Combining Moral and Material Incentives in Cuba

Eloise Linger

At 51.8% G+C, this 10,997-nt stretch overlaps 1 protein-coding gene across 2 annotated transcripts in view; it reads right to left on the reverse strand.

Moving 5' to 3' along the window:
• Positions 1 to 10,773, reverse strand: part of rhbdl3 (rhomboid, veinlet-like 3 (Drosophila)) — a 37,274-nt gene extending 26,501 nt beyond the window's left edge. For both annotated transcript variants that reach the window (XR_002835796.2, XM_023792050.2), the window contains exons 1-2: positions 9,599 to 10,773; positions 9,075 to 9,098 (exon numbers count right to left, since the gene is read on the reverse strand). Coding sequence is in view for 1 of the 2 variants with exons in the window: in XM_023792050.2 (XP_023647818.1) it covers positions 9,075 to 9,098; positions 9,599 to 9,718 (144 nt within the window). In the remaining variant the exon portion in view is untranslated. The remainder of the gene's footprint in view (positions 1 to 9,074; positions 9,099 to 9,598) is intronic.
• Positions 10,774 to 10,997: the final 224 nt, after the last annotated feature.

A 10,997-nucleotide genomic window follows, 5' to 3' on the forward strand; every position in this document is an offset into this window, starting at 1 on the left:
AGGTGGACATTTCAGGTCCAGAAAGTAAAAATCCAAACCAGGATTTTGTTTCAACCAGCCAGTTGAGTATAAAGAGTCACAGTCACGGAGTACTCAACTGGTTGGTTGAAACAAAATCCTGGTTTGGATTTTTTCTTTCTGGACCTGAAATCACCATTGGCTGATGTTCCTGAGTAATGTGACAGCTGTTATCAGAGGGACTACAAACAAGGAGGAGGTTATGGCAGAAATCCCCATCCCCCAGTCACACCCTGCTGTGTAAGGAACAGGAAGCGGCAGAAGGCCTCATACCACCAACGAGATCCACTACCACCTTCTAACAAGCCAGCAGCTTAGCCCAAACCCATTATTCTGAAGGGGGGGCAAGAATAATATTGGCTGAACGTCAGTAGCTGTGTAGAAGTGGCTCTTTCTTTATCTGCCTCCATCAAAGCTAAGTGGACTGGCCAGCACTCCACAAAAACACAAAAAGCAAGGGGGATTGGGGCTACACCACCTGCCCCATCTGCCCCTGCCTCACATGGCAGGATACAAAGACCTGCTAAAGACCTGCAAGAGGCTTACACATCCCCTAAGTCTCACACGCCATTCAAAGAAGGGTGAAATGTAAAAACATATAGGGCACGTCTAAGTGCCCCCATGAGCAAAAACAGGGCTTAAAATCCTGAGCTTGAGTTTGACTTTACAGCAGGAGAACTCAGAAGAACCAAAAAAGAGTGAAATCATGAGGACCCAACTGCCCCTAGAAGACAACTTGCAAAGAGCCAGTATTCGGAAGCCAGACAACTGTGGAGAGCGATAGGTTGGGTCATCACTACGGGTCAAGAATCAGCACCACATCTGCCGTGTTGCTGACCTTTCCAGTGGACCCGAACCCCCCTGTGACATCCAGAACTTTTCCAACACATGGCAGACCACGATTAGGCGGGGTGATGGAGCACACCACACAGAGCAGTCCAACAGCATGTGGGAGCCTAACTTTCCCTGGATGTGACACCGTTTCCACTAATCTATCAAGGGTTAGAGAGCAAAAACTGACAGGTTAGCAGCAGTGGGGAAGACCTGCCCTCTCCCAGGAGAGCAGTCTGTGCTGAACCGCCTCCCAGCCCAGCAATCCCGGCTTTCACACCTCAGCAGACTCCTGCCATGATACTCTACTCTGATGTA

Since their revolution of 1959, Cubans have used two types of incentives to attain their stated goals of developing the economy, meeting basic needs of the population, and overcoming the alienation or dehumanization of modern capitalism. Moral incentives have been defined as motivation to work voluntarily for the (global or local) community, with no personal gain except the satisfaction of working collectively for the good of all. Material incentives imply a tangible, concrete reward in exchange for work performed, and are presumed to be the basis of capitalist market relations. The experimental mini-brigades, contingents, and modes of distribution show how the two incentives work in practice in Cuba. Although many past debates have dichotomized the two types of incentives, this paper concludes that while Cuba’ s public pronouncements have at times emphasized moral incentives for ideological reasons, the real practice has been a combination of the two, because through the system of distribution of scarce durable goods, participants’ co-workers or peers are more likely to vote for material rewards to those workers who have demonstrated “morally motivated” volunteer efforts over time.

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